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China never stole its way to the top, and Biden should say so

Tech advances the result of open economic policies encouraged by the US

| China
An Ant Group mascot at the company's headquarters, pictured on Oct. 27: China's rise has more to do with its own strengths.   © VCG/Getty Images

Nina Xiang is the founder of China Money Network, a media platform tracking China's venture and tech sectors.

U.S. president-elect Joe Biden said last week that it is "time to heal in America." Similarly, it is time to get China-U.S. relations back on a constructive, strategic and rational path. One of the things he should do is recalibrate the current narrative of how China has advanced technologically.

The current argument against China goes something like this: through "forced technology transfer" and "intellectual property theft," China "stole" and "coerced" its way into becoming a tech power. While there is some cause for complaint in these areas, the overwhelming truth is that when it comes to tech, China's rise has more to do both with its own strengths and the open economy encouraged by the U.S.

Yes, China restricts foreign ownership for the purpose of developing its own industries. Just like all today's developed nations once did. In Japan, foreign ownership was once limited to 49%, and prior to 1963, foreign direct investment was banned in some vital industries. In South Korea, around 50% of all industries and around 20% of manufacturing industries were "off-limits" to FDI until the 1980s. Both countries gradually liberalized their policies over decades, just as China is doing now.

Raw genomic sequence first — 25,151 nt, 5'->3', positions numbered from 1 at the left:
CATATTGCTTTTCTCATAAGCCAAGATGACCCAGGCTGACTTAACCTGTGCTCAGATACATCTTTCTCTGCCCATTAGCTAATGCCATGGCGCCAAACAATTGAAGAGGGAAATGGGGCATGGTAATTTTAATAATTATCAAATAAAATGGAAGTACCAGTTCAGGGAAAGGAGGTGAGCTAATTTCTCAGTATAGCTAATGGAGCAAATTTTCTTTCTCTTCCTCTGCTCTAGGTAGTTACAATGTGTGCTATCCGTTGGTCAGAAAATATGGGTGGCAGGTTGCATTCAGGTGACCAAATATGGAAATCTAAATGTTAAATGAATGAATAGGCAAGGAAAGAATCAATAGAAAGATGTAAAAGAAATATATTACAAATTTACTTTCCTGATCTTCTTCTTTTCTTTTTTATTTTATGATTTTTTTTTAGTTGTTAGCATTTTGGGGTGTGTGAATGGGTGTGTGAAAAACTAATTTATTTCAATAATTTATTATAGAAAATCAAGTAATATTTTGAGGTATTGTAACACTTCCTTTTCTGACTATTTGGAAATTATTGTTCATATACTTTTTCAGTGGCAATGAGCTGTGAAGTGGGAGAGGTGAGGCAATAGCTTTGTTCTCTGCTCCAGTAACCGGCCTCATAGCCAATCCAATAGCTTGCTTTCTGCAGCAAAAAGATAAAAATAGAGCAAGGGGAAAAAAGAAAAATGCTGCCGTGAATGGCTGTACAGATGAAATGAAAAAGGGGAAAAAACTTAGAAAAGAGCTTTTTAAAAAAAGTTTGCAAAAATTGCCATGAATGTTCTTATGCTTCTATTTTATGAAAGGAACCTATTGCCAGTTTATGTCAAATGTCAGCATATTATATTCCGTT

Further back, the U.S. and Europe all used protective policies. Before the First World War, the U.S. had many provisions to ensure that foreigners invested but did not control its economy, including restricting foreign ownership in agricultural land, mining, and logging, as well as taxing foreign companies more heavily. As the U.S. rose economically after the Second World War, European countries utilized measures such as foreign exchange controls to protect their domestic industries.

Today, China's requirements that investment in certain sectors be joint ventures is not unique among developing nations. Vietnam, Thailand and Malaysia all restrict foreign ownership to varying degrees. Nor is it at all certain that Chinese laws and regulations violate World Trade Organization rules related to intellectual property rights or other WTO practices. That is partially why the U.S. has taken actions via its own Trade Act Section 301 as the basis for levying tariffs on Chinese imports.

Moreover, China's lead in certain sectors like fifth-generation, or 5G, wireless technologies cannot be the result of "stealing" or "coercion" either because no other companies have that technological capability. Apps for shared bikes and popular social-media sensations like TikTok show how Chinese innovation is thriving on its own, especially when it comes to consumer-friendly applications. For example, if Amazon had dominated the Chinese market, we can be sure that it would not have built a company like Ant Group. That's because customers cannot pay for their utilities or book a hotel on Amazon's app like they can on Alibaba's apps.